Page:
Art Schools, Rulers and the Priests of On

In a previous post, I talked about how taking a drawing class revolutionized my drawing ability. That class was both fun and tremendously useful for me. But I also ran into something else.

In ancient Egypt, most people were illiterate, but the priests could read and write. If they had been modern priests, they probably would have talked to the Pharaoh about establishing a system of schools throughout the land to help solve this problem. Maybe the Pharaoh could pay to build the schools and the priests could run them and teach the people to read. 

But that’s not what they did. According to historians Sema'an and Lynda Salem

The ultra-conservative priests, who were the only scribes in ancient Egypt, were determined not to introduce a simple writing system that could be readily apprehended and used by the average citizen. They realized if that ever happened it would mean the end of the privileged priestly class and do away with the presumed sanctity of the complex script. Thus, through their trickery and the complexity of their script, the Egyptian priests were able to maintain, to a certain degree, their monopoly on writing, and to preserve their complex picture word-signs of "heavenly origin" practically unchanged from about 2900 BC to about AD 500.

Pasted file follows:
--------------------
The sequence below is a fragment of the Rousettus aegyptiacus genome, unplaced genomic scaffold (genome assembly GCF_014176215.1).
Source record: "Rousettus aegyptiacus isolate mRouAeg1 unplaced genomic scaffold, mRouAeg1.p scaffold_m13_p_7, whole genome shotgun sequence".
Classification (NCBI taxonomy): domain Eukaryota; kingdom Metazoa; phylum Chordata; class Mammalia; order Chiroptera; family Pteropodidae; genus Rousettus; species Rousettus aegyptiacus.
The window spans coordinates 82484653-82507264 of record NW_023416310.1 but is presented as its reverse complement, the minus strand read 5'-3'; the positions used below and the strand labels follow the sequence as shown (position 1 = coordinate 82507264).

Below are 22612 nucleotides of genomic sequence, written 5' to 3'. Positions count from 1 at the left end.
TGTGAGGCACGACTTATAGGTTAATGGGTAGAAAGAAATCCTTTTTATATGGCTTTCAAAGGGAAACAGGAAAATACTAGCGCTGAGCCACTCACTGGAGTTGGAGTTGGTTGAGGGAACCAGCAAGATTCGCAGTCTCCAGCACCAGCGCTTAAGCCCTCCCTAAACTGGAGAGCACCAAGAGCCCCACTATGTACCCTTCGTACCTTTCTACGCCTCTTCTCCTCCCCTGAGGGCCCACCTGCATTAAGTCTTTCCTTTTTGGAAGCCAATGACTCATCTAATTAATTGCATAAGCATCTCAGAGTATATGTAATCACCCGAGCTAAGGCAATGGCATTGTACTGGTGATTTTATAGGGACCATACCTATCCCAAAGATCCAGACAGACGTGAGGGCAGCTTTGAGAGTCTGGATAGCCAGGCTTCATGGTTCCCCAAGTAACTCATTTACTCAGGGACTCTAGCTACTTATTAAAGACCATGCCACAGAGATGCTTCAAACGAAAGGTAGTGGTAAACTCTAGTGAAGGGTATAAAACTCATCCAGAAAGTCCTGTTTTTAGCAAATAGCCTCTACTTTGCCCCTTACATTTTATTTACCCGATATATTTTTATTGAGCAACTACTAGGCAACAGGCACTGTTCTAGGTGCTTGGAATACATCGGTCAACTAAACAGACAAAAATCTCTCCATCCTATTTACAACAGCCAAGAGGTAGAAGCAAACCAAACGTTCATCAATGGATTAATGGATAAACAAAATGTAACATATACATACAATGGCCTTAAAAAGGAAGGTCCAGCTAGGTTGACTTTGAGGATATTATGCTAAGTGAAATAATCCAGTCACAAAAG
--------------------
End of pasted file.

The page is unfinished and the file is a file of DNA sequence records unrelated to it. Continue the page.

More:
Instead of admitting the truth that anyone could learn to read, these priests pretended to be special by telling everyone that reading was a magical power which only they possessed. And apparently, that kind of trickery didn't fall into ruins along with the Temple of On, because I found it in my drawing class.

We weren't allowed to use rulers in drawing class. The reason? None of the "good" art schools allow rulers. The reason for that? "We artists have trained ourselves to draw straight lines without rulers." Or straight-ish, to be more exact. Because preserving the illusion of being elite is obviously much more important than, say, making your sunbeams straight.

And the snobbery wasn't restricted to the class. Our professor found a guy on YouTube who even shunned pens and drew with a twig he found in the woods. The twig didn't work very well, of course. It put skips and blobs all over his picture. But even in the face of the twig's obvious failure, he still couldn't own up to the fact that there's a reason we use pens in the modern world. Nope, like the ancient priests, this guy was determined to hold onto his imagined elite artist status. The mess created by the skips and blogs, he explained, "enhances the picture."

I’d like to stay and write more on this, but I have a flight to catch, and the plane is leaving in only 19 hours. Oh, no, please don't call a taxi. Taxis are for amateurs. It's 50 miles, but I'm an experienced traveler. I’ve trained myself to walk.

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